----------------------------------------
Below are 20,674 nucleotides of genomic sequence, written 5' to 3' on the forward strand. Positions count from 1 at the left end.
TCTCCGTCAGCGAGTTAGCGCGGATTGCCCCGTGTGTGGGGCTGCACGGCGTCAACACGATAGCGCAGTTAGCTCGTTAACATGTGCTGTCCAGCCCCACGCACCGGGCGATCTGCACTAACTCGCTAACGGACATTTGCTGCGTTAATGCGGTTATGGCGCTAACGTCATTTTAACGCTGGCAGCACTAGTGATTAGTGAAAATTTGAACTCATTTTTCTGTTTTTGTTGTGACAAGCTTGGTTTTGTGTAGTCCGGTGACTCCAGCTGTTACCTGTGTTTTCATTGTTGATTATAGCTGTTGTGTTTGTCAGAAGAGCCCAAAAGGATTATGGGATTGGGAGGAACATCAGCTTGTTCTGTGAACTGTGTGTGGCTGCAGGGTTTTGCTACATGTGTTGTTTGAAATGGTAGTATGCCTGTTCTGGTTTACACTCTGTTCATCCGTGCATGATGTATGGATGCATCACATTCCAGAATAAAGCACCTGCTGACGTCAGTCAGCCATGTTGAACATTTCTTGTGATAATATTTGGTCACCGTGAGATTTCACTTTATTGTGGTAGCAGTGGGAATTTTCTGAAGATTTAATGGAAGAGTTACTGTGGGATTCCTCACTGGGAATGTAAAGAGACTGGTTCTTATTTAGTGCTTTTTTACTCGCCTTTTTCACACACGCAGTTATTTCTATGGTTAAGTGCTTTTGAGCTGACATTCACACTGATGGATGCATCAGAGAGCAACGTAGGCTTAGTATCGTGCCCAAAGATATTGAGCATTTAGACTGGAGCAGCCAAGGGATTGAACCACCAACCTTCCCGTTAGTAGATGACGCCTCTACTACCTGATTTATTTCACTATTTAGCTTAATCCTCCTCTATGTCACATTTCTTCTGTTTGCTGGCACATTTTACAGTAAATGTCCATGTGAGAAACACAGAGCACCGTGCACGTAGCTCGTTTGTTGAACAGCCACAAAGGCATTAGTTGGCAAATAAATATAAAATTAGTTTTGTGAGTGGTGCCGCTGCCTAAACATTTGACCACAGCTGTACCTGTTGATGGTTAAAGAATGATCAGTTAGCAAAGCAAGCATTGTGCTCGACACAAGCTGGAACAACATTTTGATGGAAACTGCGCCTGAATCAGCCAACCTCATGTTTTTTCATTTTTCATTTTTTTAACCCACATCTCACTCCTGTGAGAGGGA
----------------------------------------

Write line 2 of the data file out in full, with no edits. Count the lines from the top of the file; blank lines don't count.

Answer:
TCTCCGTCAGCGAGTTAGCGCGGATTGCCCCGTGTGTGGGGCTGCACGGCGTCAACACGATAGCGCAGTTAGCTCGTTAACATGTGCTGTCCAGCCCCACGCACCGGGCGATCTGCACTAACTCGCTAACGGACATTTGCTGCGTTAATGCGGTTATGGCGCTAACGTCATTTTAACGCTGGCAGCACTAGTGATTAGTGAAAATTTGAACTCATTTTTCTGTTTTTGTTGTGACAAGCTTGGTTTTGTGTAGTCCGGTGACTCCAGCTGTTACCTGTGTTTTCATTGTTGATTATAGCTGTTGTGTTTGTCAGAAGAGCCCAAAAGGATTATGGGATTGGGAGGAACATCAGCTTGTTCTGTGAACTGTGTGTGGCTGCAGGGTTTTGCTACATGTGTTGTTTGAAATGGTAGTATGCCTGTTCTGGTTTACACTCTGTTCATCCGTGCATGATGTATGGATGCATCACATTCCAGAATAAAGCACCTGCTGACGTCAGTCAGCCATGTTGAACATTTCTTGTGATAATATTTGGTCACCGTGAGATTTCACTTTATTGTGGTAGCAGTGGGAATTTTCTGAAGATTTAATGGAAGAGTTACTGTGGGATTCCTCACTGGGAATGTAAAGAGACTGGTTCTTATTTAGTGCTTTTTTACTCGCCTTTTTCACACACGCAGTTATTTCTATGGTTAAGTGCTTTTGAGCTGACATTCACACTGATGGATGCATCAGAGAGCAACGTAGGCTTAGTATCGTGCCCAAAGATATTGAGCATTTAGACTGGAGCAGCCAAGGGATTGAACCACCAACCTTCCCGTTAGTAGATGACGCCTCTACTACCTGATTTATTTCACTATTTAGCTTAATCCTCCTCTATGTCACATTTCTTCTGTTTGCTGGCACATTTTACAGTAAATGTCCATGTGAGAAACACAGAGCACCGTGCACGTAGCTCGTTTGTTGAACAGCCACAAAGGCATTAGTTGGCAAATAAATATAAAATTAGTTTTGTGAGTGGTGCCGCTGCCTAAACATTTGACCACAGCTGTACCTGTTGATGGTTAAAGAATGATCAGTTAGCAAAGCAAGCATTGTGCTCGACACAAGCTGGAACAACATTTTGATGGAAACTGCGCCTGAATCAGCCAACCTCATGTTTTTTCATTTTTCATTTTTTTAACCCACATCTCACTCCTGTGAGAGGGA